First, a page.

07/07/2009 | by admin
In every city, there is always a really talented skater who stopped skating. There are all sorts of reasons, usually a job or studies that have taken over his time, sometimes a stronger than usual leaning toward the pleasures of night and the city,, or a lady swiping away the memory of that pleasant rub of the metal on concrete. Every once in a while, a few years later, this skater goes back where he used to hang out every day. He doesn’t need to warm up, he can instantly pick up his old tricks and directly learn new ones, naturally, instinctively… The younger kids observe him appreciatively while wondering when he’s coming from, and the older generation reminisce with tears in their eyes and think to themselves, “Can you imagine if he had never stopped, he could have become so good!” A hint of jealousy crosses their minds, them who have such a hard time taming their own piece of wood and have been trying so hard for years to do the tricks that he does without ever having a pearl of sweat appear on his forehead. We ALL have one of those. Every town has its disappeared skater, its myth.
The first time I saw Guillaume Mocquin (who’s only 19), I instantly thought of all these mythical skaters put together, reincarnated in one sole body. The reunion of all these lost talents. The gift of never jumping from his board mixed with that of never being scared, with the capacity of always finding new things, with extraordinary ease, and, foremost, with a most instinctive and atypical way to manoeuvre his board. I saw him in a bowl in Malmö, lost in the middle of a horde of skaters from Oregon, for a contest he had been thrown in, kind of against his will. Everytime he would shyly attack a wall, it was to try a trick you rarely see. Sometimes it worked, and sometimes, he got taught a lesson by the Swedish concrete. When I asked my admiring friend who he was, I was a bit surprised by his answer: “It’s Guillaume Mocquin, he’s a street skater, I don’t know what’s happening to him; they don’t even have a bowl where he lives!”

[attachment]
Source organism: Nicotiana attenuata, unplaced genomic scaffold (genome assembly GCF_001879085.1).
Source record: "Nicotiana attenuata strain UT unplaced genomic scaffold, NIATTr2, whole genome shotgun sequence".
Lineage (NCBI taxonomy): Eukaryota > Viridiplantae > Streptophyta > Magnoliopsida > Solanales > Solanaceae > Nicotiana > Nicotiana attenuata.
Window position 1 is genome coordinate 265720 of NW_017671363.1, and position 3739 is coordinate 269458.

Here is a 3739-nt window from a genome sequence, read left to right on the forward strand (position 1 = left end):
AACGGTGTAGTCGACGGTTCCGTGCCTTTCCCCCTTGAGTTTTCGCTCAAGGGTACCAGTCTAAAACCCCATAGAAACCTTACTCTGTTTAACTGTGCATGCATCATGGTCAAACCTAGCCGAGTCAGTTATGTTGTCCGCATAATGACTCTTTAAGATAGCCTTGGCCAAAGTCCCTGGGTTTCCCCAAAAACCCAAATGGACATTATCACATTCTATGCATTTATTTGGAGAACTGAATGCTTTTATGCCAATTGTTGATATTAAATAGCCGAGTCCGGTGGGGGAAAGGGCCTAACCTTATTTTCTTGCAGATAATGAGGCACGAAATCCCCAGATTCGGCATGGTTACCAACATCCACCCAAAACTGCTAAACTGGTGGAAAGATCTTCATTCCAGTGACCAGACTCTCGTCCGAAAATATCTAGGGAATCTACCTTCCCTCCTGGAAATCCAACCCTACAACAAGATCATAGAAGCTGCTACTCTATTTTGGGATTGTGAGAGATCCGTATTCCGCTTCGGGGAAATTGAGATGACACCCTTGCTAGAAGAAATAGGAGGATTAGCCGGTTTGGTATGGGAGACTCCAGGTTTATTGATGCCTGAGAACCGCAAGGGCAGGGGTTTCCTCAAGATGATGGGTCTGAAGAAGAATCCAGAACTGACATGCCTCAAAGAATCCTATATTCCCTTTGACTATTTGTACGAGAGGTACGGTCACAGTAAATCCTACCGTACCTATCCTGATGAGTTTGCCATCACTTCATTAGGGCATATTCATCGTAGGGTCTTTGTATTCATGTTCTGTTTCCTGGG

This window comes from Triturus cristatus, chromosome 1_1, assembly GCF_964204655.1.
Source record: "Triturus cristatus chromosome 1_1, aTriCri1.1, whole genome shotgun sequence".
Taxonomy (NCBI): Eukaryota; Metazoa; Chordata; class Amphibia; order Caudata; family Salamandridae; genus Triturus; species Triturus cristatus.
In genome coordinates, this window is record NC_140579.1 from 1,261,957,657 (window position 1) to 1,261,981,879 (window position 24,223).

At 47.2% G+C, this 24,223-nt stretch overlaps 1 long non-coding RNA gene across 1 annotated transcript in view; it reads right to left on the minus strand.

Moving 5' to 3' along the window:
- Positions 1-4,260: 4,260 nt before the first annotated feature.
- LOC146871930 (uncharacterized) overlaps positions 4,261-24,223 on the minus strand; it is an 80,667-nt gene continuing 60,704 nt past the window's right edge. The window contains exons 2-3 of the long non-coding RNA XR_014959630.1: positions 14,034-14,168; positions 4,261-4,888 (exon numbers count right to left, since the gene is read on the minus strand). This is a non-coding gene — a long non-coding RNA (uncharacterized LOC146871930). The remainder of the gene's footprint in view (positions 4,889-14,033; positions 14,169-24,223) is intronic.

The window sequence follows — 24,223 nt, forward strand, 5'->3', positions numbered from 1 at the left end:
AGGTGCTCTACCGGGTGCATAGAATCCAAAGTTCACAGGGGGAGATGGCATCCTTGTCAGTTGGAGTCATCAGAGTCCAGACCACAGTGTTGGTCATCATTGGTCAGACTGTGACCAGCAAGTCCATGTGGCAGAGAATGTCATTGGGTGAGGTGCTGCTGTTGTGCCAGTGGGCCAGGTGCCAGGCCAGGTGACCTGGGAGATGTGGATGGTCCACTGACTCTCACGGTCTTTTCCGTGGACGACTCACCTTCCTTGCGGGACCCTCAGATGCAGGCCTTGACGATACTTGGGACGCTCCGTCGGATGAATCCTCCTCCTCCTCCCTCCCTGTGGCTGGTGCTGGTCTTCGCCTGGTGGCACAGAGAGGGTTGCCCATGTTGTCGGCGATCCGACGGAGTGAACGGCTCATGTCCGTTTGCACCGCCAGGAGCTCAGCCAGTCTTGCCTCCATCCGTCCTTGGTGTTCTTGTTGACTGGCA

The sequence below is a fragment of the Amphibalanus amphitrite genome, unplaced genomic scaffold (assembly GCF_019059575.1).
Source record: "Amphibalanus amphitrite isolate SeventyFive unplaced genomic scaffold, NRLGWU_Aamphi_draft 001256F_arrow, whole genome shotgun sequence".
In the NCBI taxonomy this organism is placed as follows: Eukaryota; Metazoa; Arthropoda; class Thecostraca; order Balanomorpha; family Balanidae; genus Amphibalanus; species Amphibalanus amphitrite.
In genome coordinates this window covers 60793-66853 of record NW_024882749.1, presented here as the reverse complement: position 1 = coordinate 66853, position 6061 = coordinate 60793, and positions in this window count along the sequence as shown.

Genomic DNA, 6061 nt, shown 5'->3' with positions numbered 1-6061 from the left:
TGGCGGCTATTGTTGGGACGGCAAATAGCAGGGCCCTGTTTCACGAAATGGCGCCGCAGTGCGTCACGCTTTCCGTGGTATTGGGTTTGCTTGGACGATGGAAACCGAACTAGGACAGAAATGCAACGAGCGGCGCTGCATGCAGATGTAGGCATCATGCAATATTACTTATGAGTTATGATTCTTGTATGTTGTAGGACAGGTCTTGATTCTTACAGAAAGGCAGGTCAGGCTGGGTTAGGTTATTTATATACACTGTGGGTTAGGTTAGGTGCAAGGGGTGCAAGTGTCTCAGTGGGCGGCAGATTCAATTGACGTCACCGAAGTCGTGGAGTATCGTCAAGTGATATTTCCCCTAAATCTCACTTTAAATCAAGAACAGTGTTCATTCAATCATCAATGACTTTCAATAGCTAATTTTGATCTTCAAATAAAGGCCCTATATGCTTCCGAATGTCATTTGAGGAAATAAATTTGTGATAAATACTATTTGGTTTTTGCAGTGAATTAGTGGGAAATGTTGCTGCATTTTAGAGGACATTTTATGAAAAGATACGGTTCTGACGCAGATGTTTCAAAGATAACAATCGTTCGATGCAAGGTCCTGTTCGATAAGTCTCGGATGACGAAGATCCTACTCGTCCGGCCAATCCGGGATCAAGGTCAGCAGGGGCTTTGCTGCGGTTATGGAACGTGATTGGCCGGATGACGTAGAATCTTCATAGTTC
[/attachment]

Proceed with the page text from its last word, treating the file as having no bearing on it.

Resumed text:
Indeed, there must have been something wrong there. I had never heard of Guillaume, maybe simply because he was working as a spot welder, and was busy sharing his time between hanging out with his girlfriend and attending parties. Does this combination ring a bell to you? All it requires to become the lost mythical skater of Grasse, in the south of France, is there. But sorry, it’s out of the question.
At the time of our first sessions together, Guillaume threw this possibility out the window : no more girlfriend, no more job, only a serious determination for skating and a new goal : to skate the bowl of Marseille as much as possible, along with his new friend, Alex Giraud. In Marseille, Guillaume is the new foster kid, each new run an explosion, a fragile chocolate egg stuffed with surprise gifts. Every session comes with its fair share of spectacular slams…it works or he gets worked, a bit like Cardone or Trujillo. When skating the streets, its hard to predict what he’s going to do next and where… I know he’s disappointed there are no flip tricks in this Slept On, and that he’s scared of being labelled a “bowl rider ” now. Guillaume doesn’t talk about skating; he just skates.
I doubt that he watches lots of videos or knows the name of fashionable skaters. Whatever. It’s good to come across youngsters with a sense of reality, who go to work during the week to be able to buy a train ticket to go skate the weekend.
Impulsive in skateboarding as he is in life, it seems like Guillaume fears nothing, he’s got everything to become a famous skater, indeed I’ve never felt as happy as while watching him skate, be it only on that little shit transition. Last time it happened was when I watched Guillaume’s favourite skater skate: Hans Claessens. Coincidence?
Guillaume skates for Free turtle, Vendetta, Travelling skateshop, Element shoes, clothing and skateboards Europe.